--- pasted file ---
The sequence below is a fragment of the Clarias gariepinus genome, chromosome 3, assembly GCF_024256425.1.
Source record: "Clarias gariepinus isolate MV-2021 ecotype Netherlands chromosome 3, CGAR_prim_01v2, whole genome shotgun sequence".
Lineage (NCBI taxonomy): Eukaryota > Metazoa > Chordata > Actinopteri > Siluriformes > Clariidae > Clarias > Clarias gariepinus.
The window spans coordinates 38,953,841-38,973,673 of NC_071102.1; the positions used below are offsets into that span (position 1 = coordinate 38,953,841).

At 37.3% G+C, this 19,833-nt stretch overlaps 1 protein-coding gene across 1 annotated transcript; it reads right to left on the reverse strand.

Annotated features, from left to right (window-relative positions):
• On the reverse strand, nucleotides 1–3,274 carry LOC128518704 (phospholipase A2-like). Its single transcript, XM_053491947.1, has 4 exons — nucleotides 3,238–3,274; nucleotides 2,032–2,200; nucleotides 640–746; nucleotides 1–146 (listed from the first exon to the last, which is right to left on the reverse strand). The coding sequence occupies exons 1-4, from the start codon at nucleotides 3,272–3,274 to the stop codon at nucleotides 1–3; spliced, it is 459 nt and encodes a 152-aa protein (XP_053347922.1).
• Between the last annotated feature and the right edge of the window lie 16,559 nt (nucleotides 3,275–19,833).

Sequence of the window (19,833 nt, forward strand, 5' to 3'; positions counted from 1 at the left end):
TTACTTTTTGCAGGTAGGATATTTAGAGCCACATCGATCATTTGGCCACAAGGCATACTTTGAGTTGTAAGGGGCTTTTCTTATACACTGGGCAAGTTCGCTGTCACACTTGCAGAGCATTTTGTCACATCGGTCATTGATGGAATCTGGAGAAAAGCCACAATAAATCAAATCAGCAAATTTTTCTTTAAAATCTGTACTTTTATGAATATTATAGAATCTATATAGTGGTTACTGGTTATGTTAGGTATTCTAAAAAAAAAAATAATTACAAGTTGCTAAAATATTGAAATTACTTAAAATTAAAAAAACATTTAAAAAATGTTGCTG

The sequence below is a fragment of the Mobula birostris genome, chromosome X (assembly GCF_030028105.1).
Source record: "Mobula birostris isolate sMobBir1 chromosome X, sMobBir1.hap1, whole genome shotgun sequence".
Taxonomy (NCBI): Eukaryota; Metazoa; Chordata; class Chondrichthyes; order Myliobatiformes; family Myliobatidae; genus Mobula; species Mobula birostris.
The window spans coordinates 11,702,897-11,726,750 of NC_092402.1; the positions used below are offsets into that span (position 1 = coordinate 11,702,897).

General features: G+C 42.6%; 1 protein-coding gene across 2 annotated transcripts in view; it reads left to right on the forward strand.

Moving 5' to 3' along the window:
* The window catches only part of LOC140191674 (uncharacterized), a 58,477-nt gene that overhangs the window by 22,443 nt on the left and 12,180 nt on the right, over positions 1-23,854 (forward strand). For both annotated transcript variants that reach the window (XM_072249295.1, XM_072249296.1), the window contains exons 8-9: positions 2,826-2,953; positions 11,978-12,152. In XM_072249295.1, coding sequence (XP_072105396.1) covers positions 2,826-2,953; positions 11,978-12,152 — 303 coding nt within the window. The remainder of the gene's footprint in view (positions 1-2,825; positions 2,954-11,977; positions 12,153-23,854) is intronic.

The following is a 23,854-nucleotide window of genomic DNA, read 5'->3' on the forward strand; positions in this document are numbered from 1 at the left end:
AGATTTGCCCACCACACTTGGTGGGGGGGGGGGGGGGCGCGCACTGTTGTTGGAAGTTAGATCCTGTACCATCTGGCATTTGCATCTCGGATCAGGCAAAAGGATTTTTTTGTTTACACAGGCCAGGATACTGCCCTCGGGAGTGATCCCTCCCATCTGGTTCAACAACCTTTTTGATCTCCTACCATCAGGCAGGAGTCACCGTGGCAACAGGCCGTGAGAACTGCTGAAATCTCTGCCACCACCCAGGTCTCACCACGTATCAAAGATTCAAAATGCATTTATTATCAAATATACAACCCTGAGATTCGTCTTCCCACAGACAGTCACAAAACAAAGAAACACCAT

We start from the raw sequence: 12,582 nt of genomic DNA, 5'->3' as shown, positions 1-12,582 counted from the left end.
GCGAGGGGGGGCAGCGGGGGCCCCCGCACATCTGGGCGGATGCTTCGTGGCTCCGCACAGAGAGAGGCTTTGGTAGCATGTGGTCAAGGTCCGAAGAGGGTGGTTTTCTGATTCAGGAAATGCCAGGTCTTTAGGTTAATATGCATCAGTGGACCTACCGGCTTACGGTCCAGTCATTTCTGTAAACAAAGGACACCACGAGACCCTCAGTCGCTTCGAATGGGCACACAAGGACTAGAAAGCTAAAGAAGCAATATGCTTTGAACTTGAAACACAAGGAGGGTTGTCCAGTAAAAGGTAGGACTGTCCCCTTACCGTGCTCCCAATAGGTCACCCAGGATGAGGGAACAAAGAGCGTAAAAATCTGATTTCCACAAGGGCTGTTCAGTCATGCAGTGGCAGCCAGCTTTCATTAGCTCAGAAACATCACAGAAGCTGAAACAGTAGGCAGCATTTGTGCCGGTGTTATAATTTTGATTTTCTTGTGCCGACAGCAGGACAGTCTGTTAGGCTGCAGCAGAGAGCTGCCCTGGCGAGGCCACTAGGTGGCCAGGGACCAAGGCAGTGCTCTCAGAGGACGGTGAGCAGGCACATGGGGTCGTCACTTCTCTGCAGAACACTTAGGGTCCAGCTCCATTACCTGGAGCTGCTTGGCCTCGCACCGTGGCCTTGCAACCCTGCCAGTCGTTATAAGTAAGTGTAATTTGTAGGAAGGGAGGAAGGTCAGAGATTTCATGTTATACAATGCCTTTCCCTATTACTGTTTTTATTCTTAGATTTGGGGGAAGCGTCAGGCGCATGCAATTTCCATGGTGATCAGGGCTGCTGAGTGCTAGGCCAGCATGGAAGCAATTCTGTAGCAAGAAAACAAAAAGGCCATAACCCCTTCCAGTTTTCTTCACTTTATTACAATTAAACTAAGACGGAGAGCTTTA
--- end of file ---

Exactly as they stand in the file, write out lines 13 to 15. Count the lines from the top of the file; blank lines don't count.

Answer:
Taxonomy (NCBI): Eukaryota; Metazoa; Chordata; class Chondrichthyes; order Myliobatiformes; family Myliobatidae; genus Mobula; species Mobula birostris.
The window spans coordinates 11,702,897-11,726,750 of NC_092402.1; the positions used below are offsets into that span (position 1 = coordinate 11,702,897).

General features: G+C 42.6%; 1 protein-coding gene across 2 annotated transcripts in view; it reads left to right on the forward strand.